From there, we’ll start to see more controllers like the Numark iDJ Pro that will be slotted for iPads natively run Traktor iOS or Serato iOS. Hmmph – I think I just made a second prediction. :-)

    1. I think you’re spot on about the iOS Traktor and Serato apps. Thanks for the comment!

  9. MarinMix says:

    Club jocks (djs) will no longer be tethered to the booth, they will be ‘around’ and on the dance floor more… their light men also will work with conjoined apps that keep them un-tethered too… AND both sound & light will be ‘orchestrated’ by more mobile performers. A small prediction, and although somewhat already looming, it will be a mainstay and no longer common or unique. All because of the iPad.

    1. It’s in the not too distant future for certain. Thanks for the comment!

  10. Dreamr says:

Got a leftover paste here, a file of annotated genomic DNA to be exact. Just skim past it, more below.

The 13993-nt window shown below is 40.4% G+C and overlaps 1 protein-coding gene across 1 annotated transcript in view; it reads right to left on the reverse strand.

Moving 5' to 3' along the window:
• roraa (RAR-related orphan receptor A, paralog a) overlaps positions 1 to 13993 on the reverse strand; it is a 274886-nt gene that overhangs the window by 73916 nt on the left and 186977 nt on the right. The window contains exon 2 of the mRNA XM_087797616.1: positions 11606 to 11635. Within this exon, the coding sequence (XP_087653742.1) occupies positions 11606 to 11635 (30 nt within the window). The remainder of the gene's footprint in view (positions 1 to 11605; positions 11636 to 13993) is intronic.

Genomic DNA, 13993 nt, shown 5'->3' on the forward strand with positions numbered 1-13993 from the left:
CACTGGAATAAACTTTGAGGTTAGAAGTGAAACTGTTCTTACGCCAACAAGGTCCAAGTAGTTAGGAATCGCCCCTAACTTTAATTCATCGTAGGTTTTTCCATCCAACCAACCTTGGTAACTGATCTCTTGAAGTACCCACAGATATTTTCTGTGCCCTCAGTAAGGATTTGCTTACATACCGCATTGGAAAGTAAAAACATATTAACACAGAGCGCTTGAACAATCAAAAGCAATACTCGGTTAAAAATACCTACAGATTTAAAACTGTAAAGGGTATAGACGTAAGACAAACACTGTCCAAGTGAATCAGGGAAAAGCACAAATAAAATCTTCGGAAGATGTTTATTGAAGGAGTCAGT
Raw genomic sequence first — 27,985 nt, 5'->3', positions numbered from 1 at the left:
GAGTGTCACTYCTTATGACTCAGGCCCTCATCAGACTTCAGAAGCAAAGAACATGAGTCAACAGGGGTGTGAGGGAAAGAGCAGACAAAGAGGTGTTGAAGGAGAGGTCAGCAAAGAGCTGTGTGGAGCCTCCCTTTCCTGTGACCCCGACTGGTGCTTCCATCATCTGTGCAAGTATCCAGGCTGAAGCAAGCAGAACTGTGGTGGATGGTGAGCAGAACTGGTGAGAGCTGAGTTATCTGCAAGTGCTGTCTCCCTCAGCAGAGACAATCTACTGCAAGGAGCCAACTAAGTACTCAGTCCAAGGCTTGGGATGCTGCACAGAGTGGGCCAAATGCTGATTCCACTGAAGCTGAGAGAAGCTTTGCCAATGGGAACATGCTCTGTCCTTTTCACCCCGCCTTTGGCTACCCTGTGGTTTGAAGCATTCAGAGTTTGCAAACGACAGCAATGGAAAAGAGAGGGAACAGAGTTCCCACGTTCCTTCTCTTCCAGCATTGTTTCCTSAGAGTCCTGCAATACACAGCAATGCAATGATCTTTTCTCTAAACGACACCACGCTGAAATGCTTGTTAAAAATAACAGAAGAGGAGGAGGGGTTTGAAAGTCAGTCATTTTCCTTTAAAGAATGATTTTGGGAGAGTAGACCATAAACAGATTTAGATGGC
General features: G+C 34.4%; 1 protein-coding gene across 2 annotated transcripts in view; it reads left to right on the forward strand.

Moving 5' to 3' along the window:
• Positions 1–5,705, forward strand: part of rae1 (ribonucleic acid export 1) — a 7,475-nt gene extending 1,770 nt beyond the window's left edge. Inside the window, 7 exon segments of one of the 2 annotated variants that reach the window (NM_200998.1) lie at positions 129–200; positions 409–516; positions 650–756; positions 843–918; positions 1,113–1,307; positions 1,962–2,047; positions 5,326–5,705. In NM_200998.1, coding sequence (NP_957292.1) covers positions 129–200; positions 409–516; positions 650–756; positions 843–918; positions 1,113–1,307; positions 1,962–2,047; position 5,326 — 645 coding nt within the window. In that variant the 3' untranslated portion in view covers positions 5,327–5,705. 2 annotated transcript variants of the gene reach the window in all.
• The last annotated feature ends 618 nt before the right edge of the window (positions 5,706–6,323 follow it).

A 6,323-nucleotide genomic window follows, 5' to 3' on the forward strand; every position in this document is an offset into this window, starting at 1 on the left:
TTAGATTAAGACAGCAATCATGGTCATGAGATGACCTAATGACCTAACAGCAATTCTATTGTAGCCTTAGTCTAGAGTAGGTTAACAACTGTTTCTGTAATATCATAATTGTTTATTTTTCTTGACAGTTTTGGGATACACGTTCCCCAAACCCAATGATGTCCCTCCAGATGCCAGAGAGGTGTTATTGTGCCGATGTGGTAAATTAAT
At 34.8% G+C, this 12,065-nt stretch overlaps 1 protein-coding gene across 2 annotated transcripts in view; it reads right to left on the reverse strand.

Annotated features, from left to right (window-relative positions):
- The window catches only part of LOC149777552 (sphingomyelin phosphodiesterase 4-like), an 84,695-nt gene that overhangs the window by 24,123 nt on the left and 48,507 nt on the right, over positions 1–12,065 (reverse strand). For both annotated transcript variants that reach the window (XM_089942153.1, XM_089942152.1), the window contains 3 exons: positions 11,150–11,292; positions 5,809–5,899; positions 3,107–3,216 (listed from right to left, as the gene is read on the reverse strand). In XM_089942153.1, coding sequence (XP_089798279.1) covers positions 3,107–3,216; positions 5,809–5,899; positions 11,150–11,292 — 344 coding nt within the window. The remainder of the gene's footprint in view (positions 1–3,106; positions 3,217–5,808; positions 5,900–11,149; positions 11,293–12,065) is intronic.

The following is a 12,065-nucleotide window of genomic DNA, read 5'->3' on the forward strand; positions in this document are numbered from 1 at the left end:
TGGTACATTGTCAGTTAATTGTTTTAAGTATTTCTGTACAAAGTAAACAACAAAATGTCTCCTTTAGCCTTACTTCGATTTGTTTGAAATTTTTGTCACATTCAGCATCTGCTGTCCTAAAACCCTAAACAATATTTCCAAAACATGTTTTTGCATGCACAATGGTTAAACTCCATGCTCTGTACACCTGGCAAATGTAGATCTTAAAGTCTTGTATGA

I guess I am alone. I hate the crackle of vinyl in breakdowns. I prefer clean, hi-res sound.

  11. Kai says:

    I honestly can’t say what will or will not happen. I do predict a rise in the amount of bedroom producers turned DJ’s, though. Personally, I welcome all of the changes in terms of what has happened with downloading restrictions because it’ll maybe allow producers to thrive as they did 20-30 years. In today’s market, these fantastic producers can’t solely live off of the funds that they receive from their productions, so I’d like to see one hit wonders come out of this!

  12. Mario R. says:

    Seems like the ending of 2011 and NAMM 2012 set the field to start a competition on MPC´s.

    Native Instruments made the first movement in midd 2011 with the release of MaschineMicro and the iMaschine an app that emulates the Maschine software but this app is really far beyond than their bigger brother. Also when you purchased the Maschine or the MaschineMicro you get a seducing discount for the Komplete Audio 6 plus a give away of two sample packs.